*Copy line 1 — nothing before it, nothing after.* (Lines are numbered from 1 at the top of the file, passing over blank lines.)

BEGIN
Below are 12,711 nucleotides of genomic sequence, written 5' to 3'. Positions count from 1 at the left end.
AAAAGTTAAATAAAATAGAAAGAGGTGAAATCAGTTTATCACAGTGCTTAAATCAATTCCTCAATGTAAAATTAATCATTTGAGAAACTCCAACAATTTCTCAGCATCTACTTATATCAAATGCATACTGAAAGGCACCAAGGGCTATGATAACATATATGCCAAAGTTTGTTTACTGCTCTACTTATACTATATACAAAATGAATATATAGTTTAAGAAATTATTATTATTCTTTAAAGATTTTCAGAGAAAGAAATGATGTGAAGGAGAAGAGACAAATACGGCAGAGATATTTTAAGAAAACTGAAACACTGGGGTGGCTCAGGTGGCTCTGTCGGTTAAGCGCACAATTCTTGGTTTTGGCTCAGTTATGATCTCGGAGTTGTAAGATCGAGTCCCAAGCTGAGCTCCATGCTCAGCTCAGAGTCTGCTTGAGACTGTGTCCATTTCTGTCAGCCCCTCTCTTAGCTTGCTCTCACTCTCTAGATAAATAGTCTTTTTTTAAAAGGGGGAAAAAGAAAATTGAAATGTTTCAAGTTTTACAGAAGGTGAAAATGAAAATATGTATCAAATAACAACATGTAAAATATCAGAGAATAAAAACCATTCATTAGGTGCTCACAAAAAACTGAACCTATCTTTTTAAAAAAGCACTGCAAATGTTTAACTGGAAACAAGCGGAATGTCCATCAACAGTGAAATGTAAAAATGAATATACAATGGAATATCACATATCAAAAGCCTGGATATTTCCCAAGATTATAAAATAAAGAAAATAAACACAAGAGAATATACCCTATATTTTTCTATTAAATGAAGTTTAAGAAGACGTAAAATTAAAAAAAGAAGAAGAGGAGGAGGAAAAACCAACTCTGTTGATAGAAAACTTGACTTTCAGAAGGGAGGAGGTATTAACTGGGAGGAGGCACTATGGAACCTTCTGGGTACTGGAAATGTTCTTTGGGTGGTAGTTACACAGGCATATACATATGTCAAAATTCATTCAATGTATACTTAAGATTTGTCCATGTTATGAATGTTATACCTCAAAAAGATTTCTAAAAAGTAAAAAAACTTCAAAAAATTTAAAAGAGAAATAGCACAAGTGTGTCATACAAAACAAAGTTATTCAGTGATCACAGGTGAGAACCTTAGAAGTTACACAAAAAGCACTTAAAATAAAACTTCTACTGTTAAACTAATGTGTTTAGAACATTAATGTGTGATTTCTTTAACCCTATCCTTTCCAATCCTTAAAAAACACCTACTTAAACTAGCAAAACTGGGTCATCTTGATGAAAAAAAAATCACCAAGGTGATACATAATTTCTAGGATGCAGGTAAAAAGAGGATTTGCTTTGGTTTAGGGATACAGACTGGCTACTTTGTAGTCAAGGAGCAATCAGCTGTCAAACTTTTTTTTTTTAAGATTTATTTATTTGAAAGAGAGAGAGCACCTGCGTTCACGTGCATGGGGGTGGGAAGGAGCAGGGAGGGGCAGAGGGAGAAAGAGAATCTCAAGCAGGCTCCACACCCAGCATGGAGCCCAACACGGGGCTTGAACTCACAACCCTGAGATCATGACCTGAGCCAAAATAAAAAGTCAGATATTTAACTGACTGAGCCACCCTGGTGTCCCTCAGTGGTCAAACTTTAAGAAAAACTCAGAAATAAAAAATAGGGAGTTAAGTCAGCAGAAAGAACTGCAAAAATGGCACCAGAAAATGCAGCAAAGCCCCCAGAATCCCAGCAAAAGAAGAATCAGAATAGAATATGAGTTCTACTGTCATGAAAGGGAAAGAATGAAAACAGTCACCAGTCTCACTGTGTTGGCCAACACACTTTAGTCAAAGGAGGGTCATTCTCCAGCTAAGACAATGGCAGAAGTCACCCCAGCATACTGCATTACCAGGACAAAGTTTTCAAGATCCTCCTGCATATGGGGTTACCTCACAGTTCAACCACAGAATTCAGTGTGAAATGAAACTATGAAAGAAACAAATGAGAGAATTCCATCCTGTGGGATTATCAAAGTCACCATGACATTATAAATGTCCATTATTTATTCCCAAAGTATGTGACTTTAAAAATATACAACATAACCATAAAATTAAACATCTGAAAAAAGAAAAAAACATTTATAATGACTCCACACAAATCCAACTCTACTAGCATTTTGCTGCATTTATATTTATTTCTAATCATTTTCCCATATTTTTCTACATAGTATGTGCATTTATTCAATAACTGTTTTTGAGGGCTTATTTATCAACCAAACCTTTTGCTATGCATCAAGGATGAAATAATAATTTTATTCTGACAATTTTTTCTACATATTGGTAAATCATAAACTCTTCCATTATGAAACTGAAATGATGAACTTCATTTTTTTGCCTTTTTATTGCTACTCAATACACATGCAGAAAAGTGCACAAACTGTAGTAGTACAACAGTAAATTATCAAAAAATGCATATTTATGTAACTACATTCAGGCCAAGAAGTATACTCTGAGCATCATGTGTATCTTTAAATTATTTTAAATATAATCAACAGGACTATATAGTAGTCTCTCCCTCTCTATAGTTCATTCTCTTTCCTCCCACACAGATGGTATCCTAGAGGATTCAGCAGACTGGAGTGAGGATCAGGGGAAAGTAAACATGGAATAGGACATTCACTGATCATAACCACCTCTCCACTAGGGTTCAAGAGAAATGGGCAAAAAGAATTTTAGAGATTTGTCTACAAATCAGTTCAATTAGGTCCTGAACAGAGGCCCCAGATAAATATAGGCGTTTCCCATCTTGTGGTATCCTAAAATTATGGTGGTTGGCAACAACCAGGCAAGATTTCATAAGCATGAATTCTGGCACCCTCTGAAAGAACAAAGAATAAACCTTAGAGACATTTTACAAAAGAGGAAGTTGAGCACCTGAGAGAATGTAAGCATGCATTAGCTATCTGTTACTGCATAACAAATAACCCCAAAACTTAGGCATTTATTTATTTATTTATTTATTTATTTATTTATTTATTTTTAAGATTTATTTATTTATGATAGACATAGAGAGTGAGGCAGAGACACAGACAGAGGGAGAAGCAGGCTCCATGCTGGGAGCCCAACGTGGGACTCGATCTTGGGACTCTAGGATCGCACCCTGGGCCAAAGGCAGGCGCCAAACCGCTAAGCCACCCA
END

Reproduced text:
Below are 12,711 nucleotides of genomic sequence, written 5' to 3'. Positions count from 1 at the left end.